Dive Brief:

  • Educator Elizabeth Matlick ​writes for EdSurge that she started using self-assessments, writing reflections and peer reviews with her middle and high school students in a bid to extend guidance on their writing beyond her suggestions.
  • However, Matlick found her students weren’t using these critiques as she’d hoped, according to a story in Edutopia. ​She then looked into research on how a learner’s emotional state may prevent them from taking in suggestions, finding her students were experiencing anxiety when they received criticism.
  • Her students then worked together, learning that the way peers delivered feedback was important. But important, too, was the need for the students receiving suggestions to share the optimum ways for them to absorb the critiques.

Dive Insight:

Just as students take in information differently as they learn differently, children also process feedback differently. Some may prefer — and absorb — helpful suggestions that come verbally, while others may prefer having that information come through written avenues. And there is some evidence that video feedback may help students better hear the suggestions made by their teachers without retreating from the criticism.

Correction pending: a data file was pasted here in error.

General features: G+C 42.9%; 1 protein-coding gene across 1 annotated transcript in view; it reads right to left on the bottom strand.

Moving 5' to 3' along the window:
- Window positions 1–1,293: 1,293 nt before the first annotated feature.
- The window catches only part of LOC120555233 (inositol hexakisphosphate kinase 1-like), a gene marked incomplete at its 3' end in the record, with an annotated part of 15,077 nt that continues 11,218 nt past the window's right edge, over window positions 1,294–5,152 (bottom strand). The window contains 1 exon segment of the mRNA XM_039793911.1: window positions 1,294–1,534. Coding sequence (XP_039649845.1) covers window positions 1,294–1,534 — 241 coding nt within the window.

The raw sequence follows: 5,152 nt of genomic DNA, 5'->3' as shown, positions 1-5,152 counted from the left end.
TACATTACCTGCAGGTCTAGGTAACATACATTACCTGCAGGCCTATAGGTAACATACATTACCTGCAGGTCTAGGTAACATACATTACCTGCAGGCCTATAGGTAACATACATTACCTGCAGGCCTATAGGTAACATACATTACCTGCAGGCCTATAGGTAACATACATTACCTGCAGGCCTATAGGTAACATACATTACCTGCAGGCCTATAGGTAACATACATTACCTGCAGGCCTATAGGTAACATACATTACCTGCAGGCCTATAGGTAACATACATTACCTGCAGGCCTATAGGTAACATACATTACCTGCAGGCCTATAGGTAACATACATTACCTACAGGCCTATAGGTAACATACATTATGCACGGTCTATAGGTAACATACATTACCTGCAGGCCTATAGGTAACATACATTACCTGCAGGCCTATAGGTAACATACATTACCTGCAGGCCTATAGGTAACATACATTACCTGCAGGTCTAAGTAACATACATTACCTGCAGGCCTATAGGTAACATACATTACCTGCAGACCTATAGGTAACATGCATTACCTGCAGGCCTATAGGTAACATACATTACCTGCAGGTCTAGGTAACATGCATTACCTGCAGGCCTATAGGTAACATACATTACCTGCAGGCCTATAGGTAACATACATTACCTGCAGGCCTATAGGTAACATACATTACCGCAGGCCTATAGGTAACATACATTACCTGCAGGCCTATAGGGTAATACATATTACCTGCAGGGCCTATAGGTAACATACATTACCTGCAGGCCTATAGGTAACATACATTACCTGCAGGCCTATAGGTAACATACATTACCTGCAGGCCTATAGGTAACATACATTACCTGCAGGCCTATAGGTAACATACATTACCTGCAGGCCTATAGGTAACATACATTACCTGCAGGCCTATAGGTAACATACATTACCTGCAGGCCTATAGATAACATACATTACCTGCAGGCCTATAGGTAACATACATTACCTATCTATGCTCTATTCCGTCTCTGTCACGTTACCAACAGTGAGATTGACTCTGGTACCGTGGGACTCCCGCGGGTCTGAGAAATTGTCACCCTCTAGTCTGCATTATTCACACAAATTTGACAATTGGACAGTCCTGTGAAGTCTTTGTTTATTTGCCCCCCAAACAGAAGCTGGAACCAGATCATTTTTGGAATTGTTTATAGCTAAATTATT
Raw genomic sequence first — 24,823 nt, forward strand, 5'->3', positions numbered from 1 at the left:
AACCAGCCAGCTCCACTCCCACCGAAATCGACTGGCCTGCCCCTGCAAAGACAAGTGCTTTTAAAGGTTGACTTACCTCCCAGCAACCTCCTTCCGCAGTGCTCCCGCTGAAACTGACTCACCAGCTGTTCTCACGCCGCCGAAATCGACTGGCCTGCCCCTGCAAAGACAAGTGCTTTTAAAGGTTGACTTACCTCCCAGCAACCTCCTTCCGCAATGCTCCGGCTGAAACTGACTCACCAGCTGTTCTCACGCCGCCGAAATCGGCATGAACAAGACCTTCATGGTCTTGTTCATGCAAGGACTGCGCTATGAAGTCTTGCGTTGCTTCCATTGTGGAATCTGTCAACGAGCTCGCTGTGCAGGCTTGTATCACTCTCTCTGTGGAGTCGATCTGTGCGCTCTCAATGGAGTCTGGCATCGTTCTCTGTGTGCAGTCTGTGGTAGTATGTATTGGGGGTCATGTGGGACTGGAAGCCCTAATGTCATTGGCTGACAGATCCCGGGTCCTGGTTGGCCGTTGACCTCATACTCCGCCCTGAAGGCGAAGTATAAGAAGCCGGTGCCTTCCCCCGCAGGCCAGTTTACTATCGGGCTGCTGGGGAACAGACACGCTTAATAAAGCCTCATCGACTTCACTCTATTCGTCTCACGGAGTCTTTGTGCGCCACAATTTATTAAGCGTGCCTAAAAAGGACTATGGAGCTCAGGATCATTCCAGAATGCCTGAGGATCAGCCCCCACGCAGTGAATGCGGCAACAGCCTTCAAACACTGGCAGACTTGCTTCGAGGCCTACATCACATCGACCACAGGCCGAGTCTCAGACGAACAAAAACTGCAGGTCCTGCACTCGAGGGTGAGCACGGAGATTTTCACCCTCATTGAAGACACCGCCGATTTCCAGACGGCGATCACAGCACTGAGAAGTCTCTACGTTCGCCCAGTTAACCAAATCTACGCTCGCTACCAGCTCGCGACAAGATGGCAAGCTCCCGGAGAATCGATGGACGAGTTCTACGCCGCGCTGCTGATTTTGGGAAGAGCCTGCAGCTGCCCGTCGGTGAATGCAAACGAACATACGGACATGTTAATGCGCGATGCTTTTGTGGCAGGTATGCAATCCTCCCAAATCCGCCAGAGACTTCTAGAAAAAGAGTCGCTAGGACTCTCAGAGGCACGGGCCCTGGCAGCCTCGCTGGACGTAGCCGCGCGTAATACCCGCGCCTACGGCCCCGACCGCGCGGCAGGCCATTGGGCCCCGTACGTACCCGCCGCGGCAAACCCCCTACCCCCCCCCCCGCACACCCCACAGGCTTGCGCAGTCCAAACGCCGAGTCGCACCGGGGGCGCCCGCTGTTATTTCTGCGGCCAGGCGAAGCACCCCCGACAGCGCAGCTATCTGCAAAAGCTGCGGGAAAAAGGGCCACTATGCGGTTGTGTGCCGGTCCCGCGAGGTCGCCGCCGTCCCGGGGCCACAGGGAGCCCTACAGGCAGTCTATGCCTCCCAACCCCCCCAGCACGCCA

But peer-based criticism, where students critique each other, has also been shown to have value — for both the reviewer and the student being reviewed. Children learn critical thinking skills in having to assess others’ work. But more keenly, they must make decisions about how their suggestions will land with their peers.

For example, in making suggestions to improve an essay a schoolmate has written, a peer may not only consider the changes they’re offering, but the way they’re delivering these points. Their tone may also make a difference in the way these edits land with their classmates.

Learning how to employ empathy, considering how someone may feel when they hear criticism, then helps students also tap into — and develop — social-emotional learning skills. And criticism used in collaborative situations may even be a better choice, notes curriculum association ASCD. The organization believes projects students do together “…can strengthen students’ abilities to encourage others, resolve conflicts, and disagree respectfully….”

Helping students strengthen their academic work is important to their growth as learners. But finding the most effective way to deliver these suggestions may help support all students, from those delivering critiques to those receiving them.

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